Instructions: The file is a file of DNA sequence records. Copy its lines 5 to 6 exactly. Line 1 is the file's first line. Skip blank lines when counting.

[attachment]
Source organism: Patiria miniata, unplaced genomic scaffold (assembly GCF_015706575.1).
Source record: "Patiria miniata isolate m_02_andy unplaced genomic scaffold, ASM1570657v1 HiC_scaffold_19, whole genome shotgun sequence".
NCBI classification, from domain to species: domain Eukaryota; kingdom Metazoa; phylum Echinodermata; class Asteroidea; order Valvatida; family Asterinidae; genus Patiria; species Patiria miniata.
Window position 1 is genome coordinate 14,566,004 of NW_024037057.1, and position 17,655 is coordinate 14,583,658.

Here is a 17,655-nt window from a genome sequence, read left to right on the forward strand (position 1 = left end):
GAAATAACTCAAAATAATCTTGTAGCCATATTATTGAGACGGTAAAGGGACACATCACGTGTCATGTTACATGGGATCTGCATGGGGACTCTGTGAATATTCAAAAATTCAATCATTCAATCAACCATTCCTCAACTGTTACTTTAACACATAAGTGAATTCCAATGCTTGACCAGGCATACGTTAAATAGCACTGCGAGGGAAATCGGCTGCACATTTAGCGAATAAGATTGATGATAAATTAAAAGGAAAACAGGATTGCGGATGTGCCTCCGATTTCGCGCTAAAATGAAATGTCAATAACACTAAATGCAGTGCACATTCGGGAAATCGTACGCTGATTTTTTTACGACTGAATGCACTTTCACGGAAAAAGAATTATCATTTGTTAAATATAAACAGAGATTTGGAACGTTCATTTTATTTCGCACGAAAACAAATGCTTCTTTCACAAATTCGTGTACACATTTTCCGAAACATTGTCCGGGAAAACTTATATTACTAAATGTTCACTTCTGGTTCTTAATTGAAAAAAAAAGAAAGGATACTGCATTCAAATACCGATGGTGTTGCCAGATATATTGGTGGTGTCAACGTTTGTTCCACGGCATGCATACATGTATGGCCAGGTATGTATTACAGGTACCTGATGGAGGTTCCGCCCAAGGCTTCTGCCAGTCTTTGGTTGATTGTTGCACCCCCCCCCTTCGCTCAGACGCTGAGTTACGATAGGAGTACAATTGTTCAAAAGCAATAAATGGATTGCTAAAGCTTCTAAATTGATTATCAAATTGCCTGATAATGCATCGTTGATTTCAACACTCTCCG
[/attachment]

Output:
Here is a 17,655-nt window from a genome sequence, read left to right on the forward strand (position 1 = left end):
GAAATAACTCAAAATAATCTTGTAGCCATATTATTGAGACGGTAAAGGGACACATCACGTGTCATGTTACATGGGATCTGCATGGGGACTCTGTGAATATTCAAAAATTCAATCATTCAATCAACCATTCCTCAACTGTTACTTTAACACATAAGTGAATTCCAATGCTTGACCAGGCATACGTTAAATAGCACTGCGAGGGAAATCGGCTGCACATTTAGCGAATAAGATTGATGATAAATTAAAAGGAAAACAGGATTGCGGATGTGCCTCCGATTTCGCGCTAAAATGAAATGTCAATAACACTAAATGCAGTGCACATTCGGGAAATCGTACGCTGATTTTTTTACGACTGAATGCACTTTCACGGAAAAAGAATTATCATTTGTTAAATATAAACAGAGATTTGGAACGTTCATTTTATTTCGCACGAAAACAAATGCTTCTTTCACAAATTCGTGTACACATTTTCCGAAACATTGTCCGGGAAAACTTATATTACTAAATGTTCACTTCTGGTTCTTAATTGAAAAAAAAAGAAAGGATACTGCATTCAAATACCGATGGTGTTGCCAGATATATTGGTGGTGTCAACGTTTGTTCCACGGCATGCATACATGTATGGCCAGGTATGTATTACAGGTACCTGATGGAGGTTCCGCCCAAGGCTTCTGCCAGTCTTTGGTTGATTGTTGCACCCCCCCCCTTCGCTCAGACGCTGAGTTACGATAGGAGTACAATTGTTCAAAAGCAATAAATGGATTGCTAAAGCTTCTAAATTGATTATCAAATTGCCTGATAATGCATCGTTGATTTCAACACTCTCCG